Blocking your own suit brings to mind a true story that took place in a swanky London bridge club some 60-odd years ago. I call this story my own personal Gone with the Wind, and I share it to show you how treacherous blocking a suit can be.
In what was a high-stakes game, North was the pro playing with one of the weaker players at the club. The idea when playing with this young man wasn’t to win — that was impossible —but to hold the losses to as little as possible.
The day was scorchingly hot, and all the windows in the club were wide open. The pro happened to be sitting with his back to one of the windows. The pro tried to arrange the bidding never to let his partner play a hand if he could help it. The way the young man played a hand was just too painful to watch.
Then came the ill-fated hand to end all hands, shown in the figure. Going against his better judgment the pro allowed his partner to play the hand. The final contract, 3NT, was for nine tricks (a staggering total for the young gentleman).
The opening lead was the K. After the pro put down the dummy, he went to get a drink but couldn’t resist walking behind his partner to peek at what he had. When he saw what the young man had, the pro was ecstatic. His partner was actually going to take ten tricks: seven clubs (by playing the A from the short side, and then a low club to the dummy’s 10, followed by five more winning clubs) plus three other aces. The pro was going to win a bundle. Unheard off he returned to his seat to enjoy the hand and also to figure out how many pounds (the game was in England remember) he was about to win.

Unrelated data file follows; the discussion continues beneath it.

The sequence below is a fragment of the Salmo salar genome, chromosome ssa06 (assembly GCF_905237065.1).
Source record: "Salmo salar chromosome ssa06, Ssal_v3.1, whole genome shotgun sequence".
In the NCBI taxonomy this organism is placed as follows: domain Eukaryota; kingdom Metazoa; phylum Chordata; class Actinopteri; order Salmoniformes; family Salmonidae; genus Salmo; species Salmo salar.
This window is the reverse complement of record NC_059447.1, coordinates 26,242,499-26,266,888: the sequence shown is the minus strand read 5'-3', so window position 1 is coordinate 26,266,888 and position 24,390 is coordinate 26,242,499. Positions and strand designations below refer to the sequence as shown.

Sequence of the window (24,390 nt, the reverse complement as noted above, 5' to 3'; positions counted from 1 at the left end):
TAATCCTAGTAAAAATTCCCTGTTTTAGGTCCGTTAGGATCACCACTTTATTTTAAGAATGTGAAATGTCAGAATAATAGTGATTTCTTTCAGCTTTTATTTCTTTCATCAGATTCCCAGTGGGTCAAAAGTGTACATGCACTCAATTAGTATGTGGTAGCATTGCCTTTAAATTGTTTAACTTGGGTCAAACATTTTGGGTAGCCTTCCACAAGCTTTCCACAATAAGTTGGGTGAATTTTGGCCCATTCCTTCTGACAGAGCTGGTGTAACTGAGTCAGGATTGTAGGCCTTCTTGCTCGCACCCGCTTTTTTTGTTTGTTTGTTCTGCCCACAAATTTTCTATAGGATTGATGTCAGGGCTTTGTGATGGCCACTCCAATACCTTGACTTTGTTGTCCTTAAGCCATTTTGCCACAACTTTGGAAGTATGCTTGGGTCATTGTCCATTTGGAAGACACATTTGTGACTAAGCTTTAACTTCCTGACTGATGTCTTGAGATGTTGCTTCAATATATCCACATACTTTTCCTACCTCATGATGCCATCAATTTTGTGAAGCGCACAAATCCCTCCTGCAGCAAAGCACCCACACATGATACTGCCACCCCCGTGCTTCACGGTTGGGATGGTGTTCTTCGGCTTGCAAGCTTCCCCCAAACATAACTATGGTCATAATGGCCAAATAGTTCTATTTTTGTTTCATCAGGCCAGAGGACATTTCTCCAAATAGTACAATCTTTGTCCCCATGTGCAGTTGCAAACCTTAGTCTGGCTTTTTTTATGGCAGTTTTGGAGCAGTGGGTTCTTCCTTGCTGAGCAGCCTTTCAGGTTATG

The young gentleman took the first trick with the A and immediately led the 2. Instead of playing the high card from the short side (the A), he played the low card from the short side. By this one stroke, the young man had blocked the club suit and seven club tricks suddenly became two club tricks!
Here’s what happened: After playing the 2 and winning the trick in the dummy with the 10, the young man led a low club from the dummy to the A in his hand. Unfortunately the dummy now held five — count ‘em, five —winning clubs.
Poor South had no more clubs in his hand and no way to get to the dummy in another suit (rendering all the remaining clubs in North’s hand worthless). The club suit in the dummy was dead, totally dead. The inexperienced young man had blocked the club suit and compressed seven club tricks into only two club tricks, which is something you would never do, right? Nod your heed, for goodness sake.
When the pro saw the mistake the young man had made, he took his remaining ten cards and tossed them out the window. *Why are you doing that?» the young man asked. «You won’t need them anymore,» the pro replied.